Apathy and impulse control issues often coexist with Parkinson’s

In group of newly diagnosed patients, both behavioral problems 'very common'

Marisa Wexler, MS avatar

by Marisa Wexler, MS |

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Apathy is frequently found in people with Parkinson’s disease who also experience problems with impulse control, although the two might seem to be polar opposites, a study shows.

“Clinicians should be aware that [impulse control behaviors] and apathy cannot be simply considered as independent and opposite ends of each other, and the co-occurrence of [impulse control behaviors] and apathy is very common,” the researchers wrote.

Findings also suggest that patients with both impulse issues and apathy are more likely to experience dyskinesia, or uncontrolled movements, as a side effect of the Parkinson’s therapy levodopa.

The study, “Impulse control behaviors and apathy commonly co-occur in de novo Parkinson’s disease and predict the incidence of levodopa-induced dyskinesia,” was published in the Journal of Affective Disorders.

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Apathy, impulse control behaviors among Parkinson’s nonmotor symptoms

Impulse control behaviors, or ICBs, are sensation-seeking urges that are hard to control, such as compulsive gambling or eating. ICBs are a common nonmotor symptom of Parkinson’s. Apathy, referring to a lack of motivation, also is a frequent nonmotor disease symptom.

Intuitively, ICBs and apathy seem like opposites — one is the uncontrolled urge to do something, the other is the absence of desire to do anything. Using this framework, some researchers have proposed that Parkinson’s patients may exist on a spectrum, with impulse control behaviors on one end and apathy on the other. But it’s becoming clear that the relationship between the two is a lot more nuanced.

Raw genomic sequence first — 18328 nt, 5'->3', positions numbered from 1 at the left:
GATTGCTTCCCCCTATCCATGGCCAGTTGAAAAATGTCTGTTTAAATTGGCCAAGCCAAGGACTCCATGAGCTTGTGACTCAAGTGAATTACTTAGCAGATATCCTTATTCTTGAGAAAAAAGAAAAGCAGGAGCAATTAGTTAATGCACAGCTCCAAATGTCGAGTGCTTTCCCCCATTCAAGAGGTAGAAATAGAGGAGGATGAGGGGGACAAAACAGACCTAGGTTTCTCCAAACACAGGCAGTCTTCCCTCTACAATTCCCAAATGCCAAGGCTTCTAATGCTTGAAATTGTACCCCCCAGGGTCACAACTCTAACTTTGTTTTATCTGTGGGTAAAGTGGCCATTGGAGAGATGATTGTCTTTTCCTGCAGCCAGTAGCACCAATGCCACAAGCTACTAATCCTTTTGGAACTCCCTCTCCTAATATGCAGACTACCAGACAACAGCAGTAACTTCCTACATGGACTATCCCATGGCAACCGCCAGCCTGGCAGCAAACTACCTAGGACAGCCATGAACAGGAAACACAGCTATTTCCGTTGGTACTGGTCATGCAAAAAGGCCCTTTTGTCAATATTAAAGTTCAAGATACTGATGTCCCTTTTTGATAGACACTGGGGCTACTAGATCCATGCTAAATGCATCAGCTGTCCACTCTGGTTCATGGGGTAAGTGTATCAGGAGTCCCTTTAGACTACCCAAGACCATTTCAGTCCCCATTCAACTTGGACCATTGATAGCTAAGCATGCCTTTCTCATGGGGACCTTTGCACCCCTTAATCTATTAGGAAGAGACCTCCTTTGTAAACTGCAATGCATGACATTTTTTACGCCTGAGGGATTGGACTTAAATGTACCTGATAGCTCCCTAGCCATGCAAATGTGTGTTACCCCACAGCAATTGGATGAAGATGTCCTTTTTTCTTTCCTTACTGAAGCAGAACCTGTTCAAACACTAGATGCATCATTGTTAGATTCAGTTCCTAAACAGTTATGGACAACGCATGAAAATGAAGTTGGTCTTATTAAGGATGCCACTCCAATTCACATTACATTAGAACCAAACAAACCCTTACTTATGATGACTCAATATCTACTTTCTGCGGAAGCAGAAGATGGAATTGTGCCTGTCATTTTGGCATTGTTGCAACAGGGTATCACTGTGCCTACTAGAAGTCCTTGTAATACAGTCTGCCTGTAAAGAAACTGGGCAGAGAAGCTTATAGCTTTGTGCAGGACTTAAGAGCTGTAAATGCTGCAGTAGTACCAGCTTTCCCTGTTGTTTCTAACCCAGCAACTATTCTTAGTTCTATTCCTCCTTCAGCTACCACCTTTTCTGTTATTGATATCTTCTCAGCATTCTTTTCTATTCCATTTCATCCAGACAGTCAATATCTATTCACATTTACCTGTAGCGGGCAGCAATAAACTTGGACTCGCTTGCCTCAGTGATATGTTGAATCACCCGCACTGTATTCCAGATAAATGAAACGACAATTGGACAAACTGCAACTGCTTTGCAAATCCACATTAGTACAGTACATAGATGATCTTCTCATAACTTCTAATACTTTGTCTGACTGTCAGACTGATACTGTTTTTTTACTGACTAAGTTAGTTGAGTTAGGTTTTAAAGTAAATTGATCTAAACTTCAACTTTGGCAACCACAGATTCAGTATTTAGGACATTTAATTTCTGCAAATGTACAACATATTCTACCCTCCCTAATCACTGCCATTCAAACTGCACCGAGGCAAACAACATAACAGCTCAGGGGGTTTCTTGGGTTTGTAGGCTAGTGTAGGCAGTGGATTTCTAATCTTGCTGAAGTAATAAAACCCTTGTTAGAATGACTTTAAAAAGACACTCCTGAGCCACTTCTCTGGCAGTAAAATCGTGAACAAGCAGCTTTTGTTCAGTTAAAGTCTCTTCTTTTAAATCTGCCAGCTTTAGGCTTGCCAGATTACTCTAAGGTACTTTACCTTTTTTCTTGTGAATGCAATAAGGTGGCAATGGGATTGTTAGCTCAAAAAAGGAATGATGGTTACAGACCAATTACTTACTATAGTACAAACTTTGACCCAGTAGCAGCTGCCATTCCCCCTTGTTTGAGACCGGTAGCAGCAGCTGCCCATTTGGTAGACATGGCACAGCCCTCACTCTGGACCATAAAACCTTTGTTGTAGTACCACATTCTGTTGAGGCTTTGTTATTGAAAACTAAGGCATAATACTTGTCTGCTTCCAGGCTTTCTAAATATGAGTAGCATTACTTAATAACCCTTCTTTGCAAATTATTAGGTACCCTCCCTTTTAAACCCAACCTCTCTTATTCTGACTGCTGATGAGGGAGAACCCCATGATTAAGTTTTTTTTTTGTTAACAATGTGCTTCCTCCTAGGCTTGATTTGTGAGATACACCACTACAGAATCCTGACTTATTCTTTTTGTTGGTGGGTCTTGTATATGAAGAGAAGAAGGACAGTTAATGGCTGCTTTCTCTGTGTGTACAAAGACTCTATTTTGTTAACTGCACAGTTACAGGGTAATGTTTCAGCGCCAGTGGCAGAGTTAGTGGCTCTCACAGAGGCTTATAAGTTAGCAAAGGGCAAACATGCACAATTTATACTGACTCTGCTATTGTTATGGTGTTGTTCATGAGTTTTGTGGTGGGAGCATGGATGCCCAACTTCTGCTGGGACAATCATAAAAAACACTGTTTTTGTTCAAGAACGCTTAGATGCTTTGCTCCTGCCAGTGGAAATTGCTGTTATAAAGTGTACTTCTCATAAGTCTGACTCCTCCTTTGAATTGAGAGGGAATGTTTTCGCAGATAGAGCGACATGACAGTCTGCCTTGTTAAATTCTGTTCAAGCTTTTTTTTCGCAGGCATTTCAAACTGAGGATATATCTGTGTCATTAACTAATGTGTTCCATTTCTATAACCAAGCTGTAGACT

A group of scientists in China analyzed data covering 422 newly diagnosed Parkinson’s patients who participated in the Parkinson’s Progression Markers Initiative (PPMI), a large international study. (ICB was assessed using the Questionnaire for Impulsive-Compulsive Disorders in Parkinson’s Disease, and apathy through the Movement Disorders Society Unified Parkinson’s Disease Rating Scale, Part 1.)

Upon entering PPMI, 287 of the patients had neither an ICB nor apathy. Another 64 had impulse control behavior issues but not apathy, and 48 had apathy but not ICBs. Most notably, there also were 23 patients who had both ICBs and apathy at the same time.

Put another way, that means roughly 1 in 4 of the Parkinson’s patients with an ICB also had apathy, and nearly 1 in 3 with apathy also had an ICB. Rather than existing at opposite ends of a spectrum, it seems these behavioral issues frequently coexist.

“Our data demonstrate that the co-occurrence of ICBs and apathy is common in newly diagnosed, drug-naïve patients,” the researchers wrote.

The team noted a need for further investigation into the neurological mechanisms that drive ICBs and apathy in Parkinson’s to better understand how they are related.

Dyskinesia likely more severe in those with apathy, impulse control problems

Compared with patients who had isolated ICBs, those with both impulse control behavior issues and apathy also were more likely to have more severe nonmotor symptoms.

Levodopa is a mainstay Parkinson’s treatment, but its long-term use frequently leads to dyskinesia. In statistical models, the researchers found that patients with co-occurring impulse control behaviors and apathy were more than twice as likely to experience levodopa-induced dyskinesia, compared with patients who didn’t have either behavioral disorder.

“Our results indicate that measuring ICBs and apathy may be clinically useful as a non-invasive and an inexpensive method for predicting patients at risk for [levodopa-induced dyskinesia] development,” the scientists wrote.